It’s important never to get too full of yourself or expect good times and success to be never-ending. The laws of gravity apply in all aspects of life: what goes up must come down. No one lives at the peak for too long. I’ve always believed that it’s not just what happens when you are on top that matters, but also the grace with how you manage the inevitable changes and decline. Life is about cycles and reinvention. It is not a continuous upward sloping straight line.
The secret to happiness has always been through giving not getting. There are few things more important than being there for other people in your life when they need you. Life can be a hard at times. At some point, everyone will need a shoulder to lean on, someone they can confide in and maybe even a helping hand.
Sometimes in the smallest ways we impact other people. Less frequently but more powerfully are those actions that over time have a significant impact on others.
Maybe it’s my age and being more aware of things, but I am convinced there are more egocentric people today than when I was a younger. You meet people like this all the time. Whatever happens is always about them regardless of the situation and its consequences (for others). Sadly, they have been buoyed in their attitudes by a cottage industry of self-help gurus and marketers that continue to reinforce the worldview that everyone should be the center of their own universe and each individual’s primary concern should be their own happiness and self-satisfaction.
In our very hurried and fast paced world these days it is often very difficult to be “in the moment” of what you are doing at any point and time. Distractions abound as people and responsibilities clamor for your time. There ends up being very few thoughtful focused moments in the course of a day where you can simply concentrate on the person, task or situation at hand.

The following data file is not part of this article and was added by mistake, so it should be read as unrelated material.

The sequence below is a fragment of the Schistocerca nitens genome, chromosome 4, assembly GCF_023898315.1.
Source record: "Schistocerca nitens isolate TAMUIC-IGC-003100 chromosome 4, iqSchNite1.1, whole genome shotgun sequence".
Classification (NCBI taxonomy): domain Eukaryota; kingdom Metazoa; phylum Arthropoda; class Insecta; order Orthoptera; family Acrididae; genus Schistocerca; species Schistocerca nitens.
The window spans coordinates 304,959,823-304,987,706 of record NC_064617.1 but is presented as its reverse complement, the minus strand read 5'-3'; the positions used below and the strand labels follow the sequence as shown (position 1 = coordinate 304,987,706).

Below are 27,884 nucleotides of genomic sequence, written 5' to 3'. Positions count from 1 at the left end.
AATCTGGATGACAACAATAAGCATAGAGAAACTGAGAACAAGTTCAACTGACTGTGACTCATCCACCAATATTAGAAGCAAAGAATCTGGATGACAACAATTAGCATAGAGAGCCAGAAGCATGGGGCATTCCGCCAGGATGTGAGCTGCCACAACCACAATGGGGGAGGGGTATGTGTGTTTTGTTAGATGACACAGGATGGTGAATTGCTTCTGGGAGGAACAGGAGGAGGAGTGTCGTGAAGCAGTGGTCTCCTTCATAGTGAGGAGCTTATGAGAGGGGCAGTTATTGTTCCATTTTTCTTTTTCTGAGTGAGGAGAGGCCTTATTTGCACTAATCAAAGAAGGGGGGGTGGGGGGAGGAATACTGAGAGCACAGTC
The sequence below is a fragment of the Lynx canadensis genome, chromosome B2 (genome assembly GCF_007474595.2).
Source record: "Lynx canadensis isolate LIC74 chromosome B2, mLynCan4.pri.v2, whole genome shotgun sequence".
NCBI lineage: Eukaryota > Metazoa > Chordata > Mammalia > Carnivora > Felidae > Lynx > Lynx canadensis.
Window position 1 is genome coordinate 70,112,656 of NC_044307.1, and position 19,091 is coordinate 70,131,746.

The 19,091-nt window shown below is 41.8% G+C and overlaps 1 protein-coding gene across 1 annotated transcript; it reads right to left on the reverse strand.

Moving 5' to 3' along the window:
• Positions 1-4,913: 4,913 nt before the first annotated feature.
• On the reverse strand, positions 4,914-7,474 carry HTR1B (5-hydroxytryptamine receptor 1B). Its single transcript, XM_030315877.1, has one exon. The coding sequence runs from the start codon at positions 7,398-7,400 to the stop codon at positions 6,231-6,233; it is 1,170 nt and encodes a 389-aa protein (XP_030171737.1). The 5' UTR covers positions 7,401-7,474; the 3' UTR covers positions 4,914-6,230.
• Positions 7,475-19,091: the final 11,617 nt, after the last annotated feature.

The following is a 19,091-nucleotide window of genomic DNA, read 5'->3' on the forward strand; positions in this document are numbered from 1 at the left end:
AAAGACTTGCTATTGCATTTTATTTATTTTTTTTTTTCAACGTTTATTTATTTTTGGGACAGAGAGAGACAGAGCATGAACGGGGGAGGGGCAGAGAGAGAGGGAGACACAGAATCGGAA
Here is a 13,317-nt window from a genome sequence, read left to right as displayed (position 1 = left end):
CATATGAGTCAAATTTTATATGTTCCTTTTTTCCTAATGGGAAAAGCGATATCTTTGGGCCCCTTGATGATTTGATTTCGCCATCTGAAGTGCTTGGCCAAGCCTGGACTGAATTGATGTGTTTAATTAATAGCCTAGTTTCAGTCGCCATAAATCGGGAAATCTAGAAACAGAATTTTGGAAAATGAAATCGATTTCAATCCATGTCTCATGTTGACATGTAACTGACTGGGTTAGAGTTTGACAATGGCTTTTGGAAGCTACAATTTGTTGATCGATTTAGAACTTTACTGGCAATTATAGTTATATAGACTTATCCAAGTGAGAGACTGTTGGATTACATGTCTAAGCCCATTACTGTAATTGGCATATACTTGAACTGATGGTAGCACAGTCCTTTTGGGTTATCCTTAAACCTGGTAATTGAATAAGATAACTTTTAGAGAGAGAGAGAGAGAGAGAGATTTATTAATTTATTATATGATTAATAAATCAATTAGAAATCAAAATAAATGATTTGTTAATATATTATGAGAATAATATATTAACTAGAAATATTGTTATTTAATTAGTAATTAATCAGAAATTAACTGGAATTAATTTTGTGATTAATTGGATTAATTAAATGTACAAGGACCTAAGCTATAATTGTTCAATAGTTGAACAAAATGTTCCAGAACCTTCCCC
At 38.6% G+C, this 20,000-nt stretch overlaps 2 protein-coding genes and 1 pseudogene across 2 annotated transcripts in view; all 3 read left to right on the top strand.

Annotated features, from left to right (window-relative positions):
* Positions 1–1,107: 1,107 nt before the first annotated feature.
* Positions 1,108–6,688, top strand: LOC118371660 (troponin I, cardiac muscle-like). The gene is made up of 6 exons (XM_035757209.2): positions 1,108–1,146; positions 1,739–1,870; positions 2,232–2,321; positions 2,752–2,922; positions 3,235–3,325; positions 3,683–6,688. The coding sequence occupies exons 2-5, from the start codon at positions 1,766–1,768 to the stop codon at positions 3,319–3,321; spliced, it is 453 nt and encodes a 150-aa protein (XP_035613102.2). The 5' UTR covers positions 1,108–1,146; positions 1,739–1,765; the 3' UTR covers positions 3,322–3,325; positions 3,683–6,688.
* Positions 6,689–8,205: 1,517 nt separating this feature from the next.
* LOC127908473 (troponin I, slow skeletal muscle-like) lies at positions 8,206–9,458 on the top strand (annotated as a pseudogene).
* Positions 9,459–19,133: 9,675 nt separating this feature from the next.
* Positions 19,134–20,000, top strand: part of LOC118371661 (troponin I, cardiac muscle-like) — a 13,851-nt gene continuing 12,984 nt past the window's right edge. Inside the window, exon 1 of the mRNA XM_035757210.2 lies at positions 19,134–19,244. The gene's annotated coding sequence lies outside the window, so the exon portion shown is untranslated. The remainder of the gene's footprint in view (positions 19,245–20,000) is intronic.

Be wary of trying to fix people. If in fact they are broken, they will need to fix themselves. It is often easy to get “sucked into the vortex” of someone else’s problems especially if you care about them. However, the most important thing a good friend can do is simply listen and only offer advice when it is requested and then do it carefully and sparingly.
I continue to be fascinated and a bit troubled by people who claim an unwillingness to grow or change. They seem to live by the Popeye motto, “I am what I am” and assume everyone else will simply accept this point of view whether they like it or not. Our actions and behaviors will always have consequences both good and bad. The goal should be to maximize the good and limit the bad.
There is nothing wrong with having moments of comfort and predictability in our lives. However, we must also learn to become more comfortable with being uncomfortable. In fact, we should seek out things that push us to our limits and challenge our preconceived notions of what’s possible.
I do believe we all have a purpose and something to share in this world regardless of the time we may or may not have. In fact, the lives of those who are unfortunately cut short can be even more instructive.